How to File for a Tax Extension for a Federal Return
Get six more months to file your tax return
Asking for an extension to file your return is probably one of the easiest tax chores you can face. That said, why would you want to? Because it gives you a little breathing room. Maybe you've been busy and you forgot about the deadline looming, or maybe you're still tracking down documents you need to prepare your return. You know you might not have them by April 15—or at least you don't want to risk not having them at crunch time.
What Is an Extension and What Does It Do?
You're asking the Internal Revenue Service to give you six more months to submit your tax return when you file for an extension. The deadline for your 2018 personal return is April 15, 2019 unless you live in Maine or Massachusetts, where April 15 is observed as Patriot's Day. The next day—April 16—is Emancipation Day in the District of Columbia, so this gives folks in Maine and Massachusetts two extra days to file their return. They have until April 17.
An extension gives you until Oct. 15 to file your return, no questions asked. Just file instead of your tax return on or before the April deadline. The extension is automatic—you don't have to chew your nails waiting for a nod of approval from the IRS. When it receives your request form, that's the end of it...or at least it's the end of the extension process. You still have to file your tax return, but you now have six more months to do it.
If You Owe the IRS Money
Unfortunately, your payment is still due by the April 15 deadline if you owe taxes. Filing an extension doesn't give you additional time to address any taxes that are owed, and the IRS charges interest and sometimes even penalties on tax payments made after the April deadline. If it turns out that you do owe the IRS money, or if you even think you might, it's best to send payment for the amount you've estimated when you submit your extension.
It's usually a good idea to go ahead and prepare your tax return in April even if you don't file it yet for this reason. It will at least give you a rough idea of what you owe—if you owe.
Don't worry if your estimate is wrong and it turns out that you don't owe that much after all. The IRS will send you a refund, and it's better to be safe than penalized and sorry. And if you end up owing more than what you estimated, you'll at least have cut your penalties and interest to just the portion of the tax debt that you were short.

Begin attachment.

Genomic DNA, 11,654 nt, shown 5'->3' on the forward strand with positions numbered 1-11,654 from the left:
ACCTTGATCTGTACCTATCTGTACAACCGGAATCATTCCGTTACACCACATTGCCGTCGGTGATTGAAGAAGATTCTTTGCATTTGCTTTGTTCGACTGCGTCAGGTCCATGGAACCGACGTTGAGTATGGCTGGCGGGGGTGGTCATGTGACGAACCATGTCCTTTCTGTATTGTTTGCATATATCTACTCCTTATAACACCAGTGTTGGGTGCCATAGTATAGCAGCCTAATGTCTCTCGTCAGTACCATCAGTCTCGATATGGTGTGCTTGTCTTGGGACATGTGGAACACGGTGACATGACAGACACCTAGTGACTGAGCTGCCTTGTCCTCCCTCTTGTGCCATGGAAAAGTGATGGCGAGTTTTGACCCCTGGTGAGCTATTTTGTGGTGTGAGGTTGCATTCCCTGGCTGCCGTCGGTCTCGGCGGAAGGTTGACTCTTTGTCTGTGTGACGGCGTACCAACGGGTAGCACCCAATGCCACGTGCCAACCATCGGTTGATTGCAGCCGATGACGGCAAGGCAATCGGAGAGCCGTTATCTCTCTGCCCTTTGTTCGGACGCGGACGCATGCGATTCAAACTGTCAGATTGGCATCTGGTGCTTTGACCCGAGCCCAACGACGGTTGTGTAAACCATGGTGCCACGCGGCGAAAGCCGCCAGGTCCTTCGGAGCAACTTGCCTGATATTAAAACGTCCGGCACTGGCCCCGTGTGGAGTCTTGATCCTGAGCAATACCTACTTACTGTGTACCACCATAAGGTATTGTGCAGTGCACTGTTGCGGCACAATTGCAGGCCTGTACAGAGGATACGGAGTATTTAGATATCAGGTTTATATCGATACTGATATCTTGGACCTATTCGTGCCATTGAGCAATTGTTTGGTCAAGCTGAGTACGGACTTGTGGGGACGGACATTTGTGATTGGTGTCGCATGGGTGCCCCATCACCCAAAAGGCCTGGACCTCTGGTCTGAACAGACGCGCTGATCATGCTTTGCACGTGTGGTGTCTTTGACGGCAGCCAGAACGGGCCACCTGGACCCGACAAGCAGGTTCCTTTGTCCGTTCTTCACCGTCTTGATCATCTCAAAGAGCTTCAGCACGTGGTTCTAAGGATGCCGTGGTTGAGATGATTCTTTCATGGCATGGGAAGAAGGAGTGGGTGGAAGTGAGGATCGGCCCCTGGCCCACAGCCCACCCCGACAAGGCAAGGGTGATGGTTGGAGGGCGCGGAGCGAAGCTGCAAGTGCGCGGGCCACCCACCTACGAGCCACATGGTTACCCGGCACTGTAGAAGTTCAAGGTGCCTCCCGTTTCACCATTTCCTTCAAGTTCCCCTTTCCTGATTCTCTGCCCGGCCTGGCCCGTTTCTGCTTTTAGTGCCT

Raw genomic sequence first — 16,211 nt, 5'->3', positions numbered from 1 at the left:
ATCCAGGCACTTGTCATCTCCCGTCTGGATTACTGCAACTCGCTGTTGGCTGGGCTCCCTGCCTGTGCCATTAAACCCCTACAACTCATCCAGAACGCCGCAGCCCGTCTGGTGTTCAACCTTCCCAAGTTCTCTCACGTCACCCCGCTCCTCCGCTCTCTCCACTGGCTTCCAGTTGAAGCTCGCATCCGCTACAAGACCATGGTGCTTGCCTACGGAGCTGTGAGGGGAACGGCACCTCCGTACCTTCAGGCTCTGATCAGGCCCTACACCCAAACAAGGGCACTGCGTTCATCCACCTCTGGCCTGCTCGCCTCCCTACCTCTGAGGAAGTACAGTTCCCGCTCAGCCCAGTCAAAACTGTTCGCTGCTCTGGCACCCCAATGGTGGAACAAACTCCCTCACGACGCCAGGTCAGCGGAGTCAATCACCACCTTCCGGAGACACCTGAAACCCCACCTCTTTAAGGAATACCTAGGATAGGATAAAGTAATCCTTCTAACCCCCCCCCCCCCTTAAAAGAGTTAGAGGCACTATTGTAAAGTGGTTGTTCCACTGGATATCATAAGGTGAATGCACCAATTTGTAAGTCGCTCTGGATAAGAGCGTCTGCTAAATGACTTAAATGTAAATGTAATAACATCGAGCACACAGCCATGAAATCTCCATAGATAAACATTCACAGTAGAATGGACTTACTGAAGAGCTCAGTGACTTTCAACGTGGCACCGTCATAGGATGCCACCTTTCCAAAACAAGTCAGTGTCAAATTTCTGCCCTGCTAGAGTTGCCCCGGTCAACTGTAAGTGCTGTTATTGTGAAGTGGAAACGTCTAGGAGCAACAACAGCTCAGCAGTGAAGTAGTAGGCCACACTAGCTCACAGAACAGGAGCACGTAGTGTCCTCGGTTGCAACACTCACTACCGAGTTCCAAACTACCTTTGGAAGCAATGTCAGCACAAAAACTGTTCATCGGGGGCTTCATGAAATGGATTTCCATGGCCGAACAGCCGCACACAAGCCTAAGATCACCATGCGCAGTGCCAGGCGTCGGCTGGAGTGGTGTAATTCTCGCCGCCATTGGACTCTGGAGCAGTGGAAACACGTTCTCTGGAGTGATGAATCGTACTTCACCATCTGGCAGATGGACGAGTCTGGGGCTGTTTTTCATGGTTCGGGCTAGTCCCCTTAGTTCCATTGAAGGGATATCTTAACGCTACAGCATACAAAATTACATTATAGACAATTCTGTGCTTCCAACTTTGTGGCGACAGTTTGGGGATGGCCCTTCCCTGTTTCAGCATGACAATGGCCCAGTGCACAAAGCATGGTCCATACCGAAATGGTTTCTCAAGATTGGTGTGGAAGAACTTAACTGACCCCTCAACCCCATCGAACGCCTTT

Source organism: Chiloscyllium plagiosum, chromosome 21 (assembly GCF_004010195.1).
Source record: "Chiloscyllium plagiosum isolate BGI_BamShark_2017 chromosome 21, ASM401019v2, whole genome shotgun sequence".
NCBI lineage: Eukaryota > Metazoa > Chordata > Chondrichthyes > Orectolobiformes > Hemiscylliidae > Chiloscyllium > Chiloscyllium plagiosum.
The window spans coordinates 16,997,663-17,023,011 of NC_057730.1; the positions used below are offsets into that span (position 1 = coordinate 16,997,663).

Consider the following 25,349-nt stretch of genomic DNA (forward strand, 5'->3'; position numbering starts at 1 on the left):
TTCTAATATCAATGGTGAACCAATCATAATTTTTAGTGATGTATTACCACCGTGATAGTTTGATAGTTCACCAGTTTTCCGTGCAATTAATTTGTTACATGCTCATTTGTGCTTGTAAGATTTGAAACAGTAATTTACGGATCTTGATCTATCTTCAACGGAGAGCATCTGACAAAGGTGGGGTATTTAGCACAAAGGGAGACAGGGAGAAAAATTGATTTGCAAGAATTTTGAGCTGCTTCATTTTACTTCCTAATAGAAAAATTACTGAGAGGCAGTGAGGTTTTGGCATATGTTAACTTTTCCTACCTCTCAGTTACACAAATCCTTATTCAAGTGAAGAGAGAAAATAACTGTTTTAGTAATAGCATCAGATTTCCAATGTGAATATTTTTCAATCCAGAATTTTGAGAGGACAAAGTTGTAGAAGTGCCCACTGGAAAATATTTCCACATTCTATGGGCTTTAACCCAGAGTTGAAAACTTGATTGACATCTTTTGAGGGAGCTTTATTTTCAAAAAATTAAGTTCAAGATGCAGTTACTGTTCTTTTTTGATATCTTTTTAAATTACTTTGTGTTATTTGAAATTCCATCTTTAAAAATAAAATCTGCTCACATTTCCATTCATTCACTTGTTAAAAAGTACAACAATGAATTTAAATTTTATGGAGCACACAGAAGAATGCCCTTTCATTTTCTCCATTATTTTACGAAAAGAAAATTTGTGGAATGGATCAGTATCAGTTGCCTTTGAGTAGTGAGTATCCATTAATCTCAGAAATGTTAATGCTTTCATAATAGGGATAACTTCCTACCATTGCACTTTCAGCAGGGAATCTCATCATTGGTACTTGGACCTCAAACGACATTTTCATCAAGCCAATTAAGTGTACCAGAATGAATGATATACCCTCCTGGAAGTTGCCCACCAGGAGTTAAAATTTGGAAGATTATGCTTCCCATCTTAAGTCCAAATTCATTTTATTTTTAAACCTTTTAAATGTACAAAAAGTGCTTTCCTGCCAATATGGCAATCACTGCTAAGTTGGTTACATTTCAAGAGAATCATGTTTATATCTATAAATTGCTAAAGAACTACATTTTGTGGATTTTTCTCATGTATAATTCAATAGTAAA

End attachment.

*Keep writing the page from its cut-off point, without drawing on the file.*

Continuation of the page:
Asking for the Extension
Download Form 4868, the Application for Automatic Extension of Time to File U.S. Individual Income Tax Return, from the IRS website. If you've calculated that you probably owe tax, write a check for that amount and mail the extension form with your check.
The form comes with a list of addresses telling you where to send the form and your payment, depending on the state in which you live. Send the extension form by certified mail with return receipt requested so you have proof of the date you mailed it and when the IRS received it. It must be postmarked on or before April 15.
You can also file an extension online with the IRS, and there's no need to also mail in a paper Form 4868 if you use to make your payment and you mark it as an extension payment. The IRS will accept this as notice that you want an extension. It's that easy.
If you can't afford to pay your taxes in full in April or even by the October deadline, you can usually set up an installment agreement with the IRS to pay the debt off incrementally over time.
It's possible to file an extension and pay federal taxes using a credit or debit card. Several IRS-approved credit and debit card services can be found on the IRS website: . This comes with a word of warning, however. These are third-party services and they charge fees for the courtesy of processing tax payments.
But if you pay at least $1 of the tax you think you owe using a debit or credit card, you won't have to file the extension form in this case, either. Your payment acts as an automatic extension just as if you had made the payment through IRS Direct Pay.
Most tax preparation software programs will also file an extension for you—another good reason not to start sharpening your pencils and hunt for your calculator to prepare your tax return on your own. Most programs do this for free, so go to TurboTax or another tax preparation website, tell it that you want to file an extension, then do your taxes with easy prompts when the time comes.